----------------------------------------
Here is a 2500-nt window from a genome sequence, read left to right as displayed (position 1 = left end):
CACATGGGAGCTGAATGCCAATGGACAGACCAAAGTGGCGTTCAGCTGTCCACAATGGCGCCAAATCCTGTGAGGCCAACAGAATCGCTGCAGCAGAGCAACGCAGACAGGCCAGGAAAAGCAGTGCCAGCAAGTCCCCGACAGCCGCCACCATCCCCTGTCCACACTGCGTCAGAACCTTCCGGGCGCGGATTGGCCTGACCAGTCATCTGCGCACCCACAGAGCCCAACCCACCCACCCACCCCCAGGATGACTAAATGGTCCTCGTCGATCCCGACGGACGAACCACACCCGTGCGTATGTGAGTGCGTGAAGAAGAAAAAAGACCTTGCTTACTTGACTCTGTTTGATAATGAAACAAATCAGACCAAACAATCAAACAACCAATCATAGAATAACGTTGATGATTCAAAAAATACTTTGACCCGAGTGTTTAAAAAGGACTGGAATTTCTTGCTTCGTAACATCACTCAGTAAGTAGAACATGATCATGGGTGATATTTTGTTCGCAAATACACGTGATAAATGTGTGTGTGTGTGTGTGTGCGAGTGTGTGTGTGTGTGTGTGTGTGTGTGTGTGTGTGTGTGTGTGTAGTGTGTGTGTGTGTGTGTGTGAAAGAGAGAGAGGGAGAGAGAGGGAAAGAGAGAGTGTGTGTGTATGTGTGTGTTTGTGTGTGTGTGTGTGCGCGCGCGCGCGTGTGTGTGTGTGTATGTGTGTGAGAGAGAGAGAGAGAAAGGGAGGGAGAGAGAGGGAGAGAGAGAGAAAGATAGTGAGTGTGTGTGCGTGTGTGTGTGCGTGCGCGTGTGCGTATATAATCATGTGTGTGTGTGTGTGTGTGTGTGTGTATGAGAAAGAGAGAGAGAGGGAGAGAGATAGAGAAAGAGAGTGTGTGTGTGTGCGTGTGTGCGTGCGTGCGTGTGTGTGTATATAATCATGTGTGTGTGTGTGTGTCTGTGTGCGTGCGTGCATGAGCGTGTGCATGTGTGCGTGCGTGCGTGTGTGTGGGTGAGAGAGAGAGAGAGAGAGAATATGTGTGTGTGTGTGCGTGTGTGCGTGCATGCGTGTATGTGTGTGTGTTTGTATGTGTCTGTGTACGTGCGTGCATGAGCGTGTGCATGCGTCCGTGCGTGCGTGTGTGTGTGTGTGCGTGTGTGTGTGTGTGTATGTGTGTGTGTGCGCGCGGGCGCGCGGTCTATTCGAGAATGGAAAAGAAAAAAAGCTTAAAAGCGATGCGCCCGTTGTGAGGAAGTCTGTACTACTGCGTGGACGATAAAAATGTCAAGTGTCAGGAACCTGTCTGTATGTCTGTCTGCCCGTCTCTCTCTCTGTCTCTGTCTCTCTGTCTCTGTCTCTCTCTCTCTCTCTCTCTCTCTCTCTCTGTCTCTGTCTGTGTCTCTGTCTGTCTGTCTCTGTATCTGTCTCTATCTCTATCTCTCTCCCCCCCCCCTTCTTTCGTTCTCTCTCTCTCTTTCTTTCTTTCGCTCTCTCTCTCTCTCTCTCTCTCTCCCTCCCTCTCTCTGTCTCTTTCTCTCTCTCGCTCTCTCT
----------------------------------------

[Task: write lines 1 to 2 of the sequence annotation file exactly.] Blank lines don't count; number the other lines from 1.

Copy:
Here is a 2500-nt window from a genome sequence, read left to right as displayed (position 1 = left end):
CACATGGGAGCTGAATGCCAATGGACAGACCAAAGTGGCGTTCAGCTGTCCACAATGGCGCCAAATCCTGTGAGGCCAACAGAATCGCTGCAGCAGAGCAACGCAGACAGGCCAGGAAAAGCAGTGCCAGCAAGTCCCCGACAGCCGCCACCATCCCCTGTCCACACTGCGTCAGAACCTTCCGGGCGCGGATTGGCCTGACCAGTCATCTGCGCACCCACAGAGCCCAACCCACCCACCCACCCCCAGGATGACTAAATGGTCCTCGTCGATCCCGACGGACGAACCACACCCGTGCGTATGTGAGTGCGTGAAGAAGAAAAAAGACCTTGCTTACTTGACTCTGTTTGATAATGAAACAAATCAGACCAAACAATCAAACAACCAATCATAGAATAACGTTGATGATTCAAAAAATACTTTGACCCGAGTGTTTAAAAAGGACTGGAATTTCTTGCTTCGTAACATCACTCAGTAAGTAGAACATGATCATGGGTGATATTTTGTTCGCAAATACACGTGATAAATGTGTGTGTGTGTGTGTGTGCGAGTGTGTGTGTGTGTGTGTGTGTGTGTGTGTGTGTGTGTGTGTGTAGTGTGTGTGTGTGTGTGTGTGAAAGAGAGAGAGGGAGAGAGAGGGAAAGAGAGAGTGTGTGTGTATGTGTGTGTTTGTGTGTGTGTGTGTGCGCGCGCGCGCGTGTGTGTGTGTGTATGTGTGTGAGAGAGAGAGAGAGAAAGGGAGGGAGAGAGAGGGAGAGAGAGAGAAAGATAGTGAGTGTGTGTGCGTGTGTGTGTGCGTGCGCGTGTGCGTATATAATCATGTGTGTGTGTGTGTGTGTGTGTGTGTATGAGAAAGAGAGAGAGAGGGAGAGAGATAGAGAAAGAGAGTGTGTGTGTGTGCGTGTGTGCGTGCGTGCGTGTGTGTGTATATAATCATGTGTGTGTGTGTGTGTCTGTGTGCGTGCGTGCATGAGCGTGTGCATGTGTGCGTGCGTGCGTGTGTGTGGGTGAGAGAGAGAGAGAGAGAGAATATGTGTGTGTGTGTGCGTGTGTGCGTGCATGCGTGTATGTGTGTGTGTTTGTATGTGTCTGTGTACGTGCGTGCATGAGCGTGTGCATGCGTCCGTGCGTGCGTGTGTGTGTGTGTGCGTGTGTGTGTGTGTGTATGTGTGTGTGTGCGCGCGGGCGCGCGGTCTATTCGAGAATGGAAAAGAAAAAAAGCTTAAAAGCGATGCGCCCGTTGTGAGGAAGTCTGTACTACTGCGTGGACGATAAAAATGTCAAGTGTCAGGAACCTGTCTGTATGTCTGTCTGCCCGTCTCTCTCTCTGTCTCTGTCTCTCTGTCTCTGTCTCTCTCTCTCTCTCTCTCTCTCTCTCTCTGTCTCTGTCTGTGTCTCTGTCTGTCTGTCTCTGTATCTGTCTCTATCTCTATCTCTCTCCCCCCCCCCTTCTTTCGTTCTCTCTCTCTCTTTCTTTCTTTCGCTCTCTCTCTCTCTCTCTCTCTCTCCCTCCCTCTCTCTGTCTCTTTCTCTCTCTCGCTCTCTCT